The original modern variety on the left, the variety with the SUB1 part of the genome from a local land race on the right. Photo source

Future
Sub1 rice is a great success. Many parties, such as the Bill & Melinda Gates Foundation, are contributing financially to further distribution and research. For more information, visit the research organization’s  website.

Changing my blog’s focus
I am a plant scientist and very enthusiastic and optimistic about the ways that plant science can contribute to our society. With sufficient funds and talented people I think it is possible to create more success stories like the Sub1 rice variety. In the past months I have realized that only few people are aware of this important possible contribution of plant science to society. Therefore, I have decided to shift the focus of my ‘journal club’ and ‘background’ stories to be mostly plant related. In this way, I hope to open more people’s eyes to the possibilities of plant science. Who knows, maybe one day this increased awareness will result in something like a ‘plant research to feed the world fund’ in addition to the ‘world cancer research fund’ and the many other disease-related funds out there.

Sources
1: The State of Food Insecurity in the World 2015, by the Food and Agricultural Associations of the United Nations. http://www.fao.org/hunger/en/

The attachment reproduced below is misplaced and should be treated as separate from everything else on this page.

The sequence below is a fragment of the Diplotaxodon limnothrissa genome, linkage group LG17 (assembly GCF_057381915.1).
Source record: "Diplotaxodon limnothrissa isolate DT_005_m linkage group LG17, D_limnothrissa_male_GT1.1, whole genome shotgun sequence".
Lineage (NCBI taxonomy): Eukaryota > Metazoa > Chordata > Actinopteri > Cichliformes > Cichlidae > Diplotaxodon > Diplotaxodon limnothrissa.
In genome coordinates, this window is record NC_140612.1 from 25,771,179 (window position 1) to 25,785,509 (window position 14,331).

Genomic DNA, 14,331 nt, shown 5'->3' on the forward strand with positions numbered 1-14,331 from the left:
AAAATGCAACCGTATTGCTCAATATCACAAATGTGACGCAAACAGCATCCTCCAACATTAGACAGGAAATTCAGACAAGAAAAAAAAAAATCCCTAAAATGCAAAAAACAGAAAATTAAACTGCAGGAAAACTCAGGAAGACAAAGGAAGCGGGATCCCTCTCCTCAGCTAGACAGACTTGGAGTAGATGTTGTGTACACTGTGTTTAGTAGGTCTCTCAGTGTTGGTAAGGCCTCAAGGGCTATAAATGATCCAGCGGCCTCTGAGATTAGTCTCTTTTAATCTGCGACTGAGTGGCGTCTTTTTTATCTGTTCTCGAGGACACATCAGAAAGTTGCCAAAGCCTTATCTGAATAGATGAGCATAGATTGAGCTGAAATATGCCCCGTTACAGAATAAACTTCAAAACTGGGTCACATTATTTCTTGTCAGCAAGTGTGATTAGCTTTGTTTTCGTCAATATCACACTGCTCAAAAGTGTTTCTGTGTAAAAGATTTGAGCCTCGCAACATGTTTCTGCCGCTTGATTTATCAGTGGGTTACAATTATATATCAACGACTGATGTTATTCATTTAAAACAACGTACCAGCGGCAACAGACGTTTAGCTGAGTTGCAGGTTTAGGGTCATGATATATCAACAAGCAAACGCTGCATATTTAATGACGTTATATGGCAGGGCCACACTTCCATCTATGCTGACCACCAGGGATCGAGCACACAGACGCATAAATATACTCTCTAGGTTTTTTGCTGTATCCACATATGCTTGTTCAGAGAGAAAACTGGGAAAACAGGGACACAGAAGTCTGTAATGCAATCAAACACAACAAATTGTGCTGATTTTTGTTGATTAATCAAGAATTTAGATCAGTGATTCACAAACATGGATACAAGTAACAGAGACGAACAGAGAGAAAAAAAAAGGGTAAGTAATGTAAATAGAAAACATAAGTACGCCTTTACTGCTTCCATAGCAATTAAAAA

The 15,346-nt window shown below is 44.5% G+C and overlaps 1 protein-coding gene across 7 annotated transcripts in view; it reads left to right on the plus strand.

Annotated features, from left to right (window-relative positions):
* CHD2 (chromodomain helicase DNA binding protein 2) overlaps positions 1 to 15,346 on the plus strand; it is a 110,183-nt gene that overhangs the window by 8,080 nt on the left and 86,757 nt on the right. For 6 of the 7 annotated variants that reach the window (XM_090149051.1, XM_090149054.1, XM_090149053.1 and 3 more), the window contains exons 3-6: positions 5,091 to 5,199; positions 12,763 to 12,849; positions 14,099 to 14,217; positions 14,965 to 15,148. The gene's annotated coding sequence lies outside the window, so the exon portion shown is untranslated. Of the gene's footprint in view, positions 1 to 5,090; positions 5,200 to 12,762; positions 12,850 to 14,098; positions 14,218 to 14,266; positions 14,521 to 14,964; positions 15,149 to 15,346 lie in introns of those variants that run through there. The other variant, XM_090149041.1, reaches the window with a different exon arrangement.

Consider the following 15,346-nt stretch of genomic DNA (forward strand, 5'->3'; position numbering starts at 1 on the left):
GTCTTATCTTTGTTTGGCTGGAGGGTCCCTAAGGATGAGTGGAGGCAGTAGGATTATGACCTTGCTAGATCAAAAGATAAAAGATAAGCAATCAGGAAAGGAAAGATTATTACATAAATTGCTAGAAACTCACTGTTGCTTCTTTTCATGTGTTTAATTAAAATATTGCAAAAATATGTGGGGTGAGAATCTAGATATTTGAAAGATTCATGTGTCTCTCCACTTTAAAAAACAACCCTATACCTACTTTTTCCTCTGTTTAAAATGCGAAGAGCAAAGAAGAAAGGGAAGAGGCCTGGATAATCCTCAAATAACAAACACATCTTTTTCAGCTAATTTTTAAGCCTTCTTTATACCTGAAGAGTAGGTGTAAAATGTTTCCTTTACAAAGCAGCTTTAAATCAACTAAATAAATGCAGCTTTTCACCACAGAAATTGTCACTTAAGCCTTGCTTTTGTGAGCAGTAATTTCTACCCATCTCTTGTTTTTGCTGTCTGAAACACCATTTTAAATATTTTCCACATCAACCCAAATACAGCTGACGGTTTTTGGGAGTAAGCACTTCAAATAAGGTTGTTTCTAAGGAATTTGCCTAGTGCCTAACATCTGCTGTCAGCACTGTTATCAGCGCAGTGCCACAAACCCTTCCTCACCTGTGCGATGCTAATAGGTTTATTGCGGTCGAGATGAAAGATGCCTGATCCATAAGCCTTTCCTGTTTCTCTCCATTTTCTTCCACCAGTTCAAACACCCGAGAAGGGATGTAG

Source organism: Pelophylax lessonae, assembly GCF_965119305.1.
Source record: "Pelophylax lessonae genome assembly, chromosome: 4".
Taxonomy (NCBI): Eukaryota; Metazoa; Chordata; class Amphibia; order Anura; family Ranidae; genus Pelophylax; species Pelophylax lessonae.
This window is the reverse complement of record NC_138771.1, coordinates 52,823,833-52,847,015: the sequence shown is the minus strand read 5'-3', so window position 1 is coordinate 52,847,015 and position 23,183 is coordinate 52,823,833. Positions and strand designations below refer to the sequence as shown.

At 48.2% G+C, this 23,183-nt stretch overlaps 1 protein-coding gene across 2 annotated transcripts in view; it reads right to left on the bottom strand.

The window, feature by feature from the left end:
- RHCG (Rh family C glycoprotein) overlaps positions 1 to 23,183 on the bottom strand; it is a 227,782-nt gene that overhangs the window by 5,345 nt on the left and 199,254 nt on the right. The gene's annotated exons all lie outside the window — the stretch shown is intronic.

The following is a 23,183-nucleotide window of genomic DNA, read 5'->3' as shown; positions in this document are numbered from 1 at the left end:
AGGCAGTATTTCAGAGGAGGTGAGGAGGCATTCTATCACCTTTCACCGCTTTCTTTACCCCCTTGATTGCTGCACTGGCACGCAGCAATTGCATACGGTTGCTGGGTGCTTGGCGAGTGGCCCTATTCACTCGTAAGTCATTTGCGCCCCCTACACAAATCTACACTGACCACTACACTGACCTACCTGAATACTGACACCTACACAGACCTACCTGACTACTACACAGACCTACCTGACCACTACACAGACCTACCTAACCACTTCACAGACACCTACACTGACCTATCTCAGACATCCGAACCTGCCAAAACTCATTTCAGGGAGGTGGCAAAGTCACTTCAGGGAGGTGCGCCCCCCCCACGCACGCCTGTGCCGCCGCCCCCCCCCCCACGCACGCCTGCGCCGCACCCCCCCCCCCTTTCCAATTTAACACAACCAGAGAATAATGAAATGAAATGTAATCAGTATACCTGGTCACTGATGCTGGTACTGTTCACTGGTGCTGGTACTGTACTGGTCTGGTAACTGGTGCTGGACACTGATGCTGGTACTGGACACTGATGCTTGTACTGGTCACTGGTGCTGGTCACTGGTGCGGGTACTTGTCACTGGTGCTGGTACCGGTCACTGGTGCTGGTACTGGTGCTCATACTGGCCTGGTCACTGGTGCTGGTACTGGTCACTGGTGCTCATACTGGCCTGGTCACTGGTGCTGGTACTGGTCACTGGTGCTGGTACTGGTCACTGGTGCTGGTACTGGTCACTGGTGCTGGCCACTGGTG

2:Cancer, by the World Health Organisation. http://www.who.int/mediacentre/factsheets/fs297/en/
3: Global health observatory data: HIV / AIDS, by the World Health Organisation. http://www.who.int/gho/hiv/en/
4: Combating plant diseases is key for sustainable crops, by Science Daily (2011) https://www.sciencedaily.com/releases/2011/04/110411194819.htm
5: Almost 40 per cent of worldwide crops lost to disease, by The Crop Site, 2012 http://www.thecropsite.com/articles/1202/almost-40-per-cent-of-worldwide-crops-lost-to-diseases/

Information on the Sub1 research and application is from:
Ismail AM, Singh US, Singh S, Dar MH, Mackill DJ (2013) The contributin of submergence-tolerant (Sub1) rice varieties to food security in flood-prone rainfed lowland areas in Asia. Field Crops Research 152: 83-93.

PhD life: conversing at a conference

I did not spend April 24th and 25th listening to a colleague’s presentation at lab meeting, doing lab work, meeting with my student or analyzing data in my office. Instead, I was in Gif-sur-Yvette, in France, attending a two-day symposium on interactions between beneficial microbes and plants.

Conferences: one of the perks of being a researcher
Attending conferences definitely ranks high on the list of ‘awesome things you get to do as a researcher’. With a little luck, they take place outside of your home country, allowing you to see some more of the world while ‘working’. While my first international conference was in Maastricht, the Netherlands – also fun, by the way, I gave my American collaborator a ride on the back of my bike, a first for her -, I attended a conference in Portland, Oregon, USA last year. This year, my boyfriend and I got to combine my conference attendance with a weekend in Paris. Not at all bad, right? And that is not even the best part of attending a conference. The best part is the enormous enthusiasm boost that comes with it.